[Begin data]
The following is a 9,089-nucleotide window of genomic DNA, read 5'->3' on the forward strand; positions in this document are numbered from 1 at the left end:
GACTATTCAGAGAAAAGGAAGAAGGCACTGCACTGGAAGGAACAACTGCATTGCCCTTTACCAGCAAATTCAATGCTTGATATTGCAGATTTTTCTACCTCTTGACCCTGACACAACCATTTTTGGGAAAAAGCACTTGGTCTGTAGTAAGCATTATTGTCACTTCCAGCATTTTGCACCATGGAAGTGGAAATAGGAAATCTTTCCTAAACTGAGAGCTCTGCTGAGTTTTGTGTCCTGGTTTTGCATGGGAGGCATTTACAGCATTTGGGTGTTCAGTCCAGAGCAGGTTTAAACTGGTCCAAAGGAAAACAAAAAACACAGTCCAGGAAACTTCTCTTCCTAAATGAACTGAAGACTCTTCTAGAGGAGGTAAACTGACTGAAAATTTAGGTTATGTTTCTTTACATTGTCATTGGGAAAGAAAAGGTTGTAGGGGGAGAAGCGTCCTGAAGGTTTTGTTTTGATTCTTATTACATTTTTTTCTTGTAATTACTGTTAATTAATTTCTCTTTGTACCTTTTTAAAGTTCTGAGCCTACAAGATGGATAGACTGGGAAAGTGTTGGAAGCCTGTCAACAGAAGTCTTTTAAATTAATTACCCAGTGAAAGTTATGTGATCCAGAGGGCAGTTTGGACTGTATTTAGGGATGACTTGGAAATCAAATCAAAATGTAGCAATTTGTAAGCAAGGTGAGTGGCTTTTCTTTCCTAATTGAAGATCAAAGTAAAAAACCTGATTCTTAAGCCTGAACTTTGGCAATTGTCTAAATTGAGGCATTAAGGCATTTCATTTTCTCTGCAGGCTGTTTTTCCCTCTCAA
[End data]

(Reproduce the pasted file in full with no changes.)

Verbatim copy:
The following is a 9,089-nucleotide window of genomic DNA, read 5'->3' on the forward strand; positions in this document are numbered from 1 at the left end:
GACTATTCAGAGAAAAGGAAGAAGGCACTGCACTGGAAGGAACAACTGCATTGCCCTTTACCAGCAAATTCAATGCTTGATATTGCAGATTTTTCTACCTCTTGACCCTGACACAACCATTTTTGGGAAAAAGCACTTGGTCTGTAGTAAGCATTATTGTCACTTCCAGCATTTTGCACCATGGAAGTGGAAATAGGAAATCTTTCCTAAACTGAGAGCTCTGCTGAGTTTTGTGTCCTGGTTTTGCATGGGAGGCATTTACAGCATTTGGGTGTTCAGTCCAGAGCAGGTTTAAACTGGTCCAAAGGAAAACAAAAAACACAGTCCAGGAAACTTCTCTTCCTAAATGAACTGAAGACTCTTCTAGAGGAGGTAAACTGACTGAAAATTTAGGTTATGTTTCTTTACATTGTCATTGGGAAAGAAAAGGTTGTAGGGGGAGAAGCGTCCTGAAGGTTTTGTTTTGATTCTTATTACATTTTTTTCTTGTAATTACTGTTAATTAATTTCTCTTTGTACCTTTTTAAAGTTCTGAGCCTACAAGATGGATAGACTGGGAAAGTGTTGGAAGCCTGTCAACAGAAGTCTTTTAAATTAATTACCCAGTGAAAGTTATGTGATCCAGAGGGCAGTTTGGACTGTATTTAGGGATGACTTGGAAATCAAATCAAAATGTAGCAATTTGTAAGCAAGGTGAGTGGCTTTTCTTTCCTAATTGAAGATCAAAGTAAAAAACCTGATTCTTAAGCCTGAACTTTGGCAATTGTCTAAATTGAGGCATTAAGGCATTTCATTTTCTCTGCAGGCTGTTTTTCCCTCTCAA